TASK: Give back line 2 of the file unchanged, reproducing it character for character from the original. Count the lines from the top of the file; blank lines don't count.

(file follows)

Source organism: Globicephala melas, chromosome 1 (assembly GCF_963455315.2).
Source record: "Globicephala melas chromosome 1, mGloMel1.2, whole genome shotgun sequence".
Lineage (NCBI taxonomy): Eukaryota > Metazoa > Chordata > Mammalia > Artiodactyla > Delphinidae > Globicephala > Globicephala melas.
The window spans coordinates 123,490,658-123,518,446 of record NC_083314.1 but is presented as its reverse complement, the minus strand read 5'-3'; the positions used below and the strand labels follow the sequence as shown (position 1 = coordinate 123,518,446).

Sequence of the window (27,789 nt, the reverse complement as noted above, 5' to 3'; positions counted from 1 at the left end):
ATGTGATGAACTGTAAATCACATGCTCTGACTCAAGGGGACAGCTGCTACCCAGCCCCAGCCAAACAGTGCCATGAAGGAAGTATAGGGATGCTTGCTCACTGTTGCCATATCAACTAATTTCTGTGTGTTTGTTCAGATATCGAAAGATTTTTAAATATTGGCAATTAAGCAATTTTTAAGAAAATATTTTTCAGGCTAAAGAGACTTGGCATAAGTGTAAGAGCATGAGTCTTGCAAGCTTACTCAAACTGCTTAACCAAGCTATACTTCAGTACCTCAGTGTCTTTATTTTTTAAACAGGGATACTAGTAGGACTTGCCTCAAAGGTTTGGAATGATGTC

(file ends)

Source record: "Globicephala melas chromosome 1, mGloMel1.2, whole genome shotgun sequence".